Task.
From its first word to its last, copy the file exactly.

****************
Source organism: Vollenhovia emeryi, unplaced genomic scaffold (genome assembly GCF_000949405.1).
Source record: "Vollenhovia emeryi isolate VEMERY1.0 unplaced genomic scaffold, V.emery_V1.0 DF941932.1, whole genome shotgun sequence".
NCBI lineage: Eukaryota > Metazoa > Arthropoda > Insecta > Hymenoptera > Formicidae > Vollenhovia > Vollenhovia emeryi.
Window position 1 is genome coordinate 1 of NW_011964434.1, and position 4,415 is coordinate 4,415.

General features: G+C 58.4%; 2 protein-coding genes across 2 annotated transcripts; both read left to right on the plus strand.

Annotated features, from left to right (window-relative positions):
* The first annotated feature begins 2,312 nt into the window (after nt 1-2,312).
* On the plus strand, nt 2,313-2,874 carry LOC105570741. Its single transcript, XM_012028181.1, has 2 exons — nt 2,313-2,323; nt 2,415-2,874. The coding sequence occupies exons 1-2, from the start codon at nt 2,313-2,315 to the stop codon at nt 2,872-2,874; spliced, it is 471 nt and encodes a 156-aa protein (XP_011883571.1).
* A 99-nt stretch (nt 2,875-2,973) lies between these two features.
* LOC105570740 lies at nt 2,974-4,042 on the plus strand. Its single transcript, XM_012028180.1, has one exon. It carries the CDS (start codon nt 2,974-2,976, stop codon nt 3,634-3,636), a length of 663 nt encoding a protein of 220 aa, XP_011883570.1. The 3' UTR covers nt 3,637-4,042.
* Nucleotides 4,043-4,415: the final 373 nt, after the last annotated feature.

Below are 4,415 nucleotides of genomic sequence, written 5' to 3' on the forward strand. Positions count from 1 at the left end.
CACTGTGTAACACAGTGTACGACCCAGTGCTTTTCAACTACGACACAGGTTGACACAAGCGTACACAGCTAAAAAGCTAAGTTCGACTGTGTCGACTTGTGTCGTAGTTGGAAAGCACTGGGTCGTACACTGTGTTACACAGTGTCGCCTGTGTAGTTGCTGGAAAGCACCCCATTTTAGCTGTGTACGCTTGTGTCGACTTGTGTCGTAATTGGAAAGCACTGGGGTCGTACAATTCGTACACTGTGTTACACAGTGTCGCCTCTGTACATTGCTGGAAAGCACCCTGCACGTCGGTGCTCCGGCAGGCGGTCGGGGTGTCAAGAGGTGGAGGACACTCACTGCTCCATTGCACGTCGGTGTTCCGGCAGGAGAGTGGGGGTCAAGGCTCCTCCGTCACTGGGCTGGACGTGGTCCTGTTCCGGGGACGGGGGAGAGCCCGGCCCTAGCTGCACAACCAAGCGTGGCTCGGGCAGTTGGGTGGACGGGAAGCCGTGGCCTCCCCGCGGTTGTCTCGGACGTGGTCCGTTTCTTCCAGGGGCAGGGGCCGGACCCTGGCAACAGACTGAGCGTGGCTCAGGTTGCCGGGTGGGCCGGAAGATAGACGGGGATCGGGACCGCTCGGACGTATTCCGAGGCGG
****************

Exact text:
Source organism: Vollenhovia emeryi, unplaced genomic scaffold (genome assembly GCF_000949405.1).
Source record: "Vollenhovia emeryi isolate VEMERY1.0 unplaced genomic scaffold, V.emery_V1.0 DF941932.1, whole genome shotgun sequence".
NCBI lineage: Eukaryota > Metazoa > Arthropoda > Insecta > Hymenoptera > Formicidae > Vollenhovia > Vollenhovia emeryi.
Window position 1 is genome coordinate 1 of NW_011964434.1, and position 4,415 is coordinate 4,415.

General features: G+C 58.4%; 2 protein-coding genes across 2 annotated transcripts; both read left to right on the plus strand.

Annotated features, from left to right (window-relative positions):
* The first annotated feature begins 2,312 nt into the window (after nt 1-2,312).
* On the plus strand, nt 2,313-2,874 carry LOC105570741. Its single transcript, XM_012028181.1, has 2 exons — nt 2,313-2,323; nt 2,415-2,874. The coding sequence occupies exons 1-2, from the start codon at nt 2,313-2,315 to the stop codon at nt 2,872-2,874; spliced, it is 471 nt and encodes a 156-aa protein (XP_011883571.1).
* A 99-nt stretch (nt 2,875-2,973) lies between these two features.
* LOC105570740 lies at nt 2,974-4,042 on the plus strand. Its single transcript, XM_012028180.1, has one exon. It carries the CDS (start codon nt 2,974-2,976, stop codon nt 3,634-3,636), a length of 663 nt encoding a protein of 220 aa, XP_011883570.1. The 3' UTR covers nt 3,637-4,042.
* Nucleotides 4,043-4,415: the final 373 nt, after the last annotated feature.

Below are 4,415 nucleotides of genomic sequence, written 5' to 3' on the forward strand. Positions count from 1 at the left end.
CACTGTGTAACACAGTGTACGACCCAGTGCTTTTCAACTACGACACAGGTTGACACAAGCGTACACAGCTAAAAAGCTAAGTTCGACTGTGTCGACTTGTGTCGTAGTTGGAAAGCACTGGGTCGTACACTGTGTTACACAGTGTCGCCTGTGTAGTTGCTGGAAAGCACCCCATTTTAGCTGTGTACGCTTGTGTCGACTTGTGTCGTAATTGGAAAGCACTGGGGTCGTACAATTCGTACACTGTGTTACACAGTGTCGCCTCTGTACATTGCTGGAAAGCACCCTGCACGTCGGTGCTCCGGCAGGCGGTCGGGGTGTCAAGAGGTGGAGGACACTCACTGCTCCATTGCACGTCGGTGTTCCGGCAGGAGAGTGGGGGTCAAGGCTCCTCCGTCACTGGGCTGGACGTGGTCCTGTTCCGGGGACGGGGGAGAGCCCGGCCCTAGCTGCACAACCAAGCGTGGCTCGGGCAGTTGGGTGGACGGGAAGCCGTGGCCTCCCCGCGGTTGTCTCGGACGTGGTCCGTTTCTTCCAGGGGCAGGGGCCGGACCCTGGCAACAGACTGAGCGTGGCTCAGGTTGCCGGGTGGGCCGGAAGATAGACGGGGATCGGGACCGCTCGGACGTATTCCGAGGCGG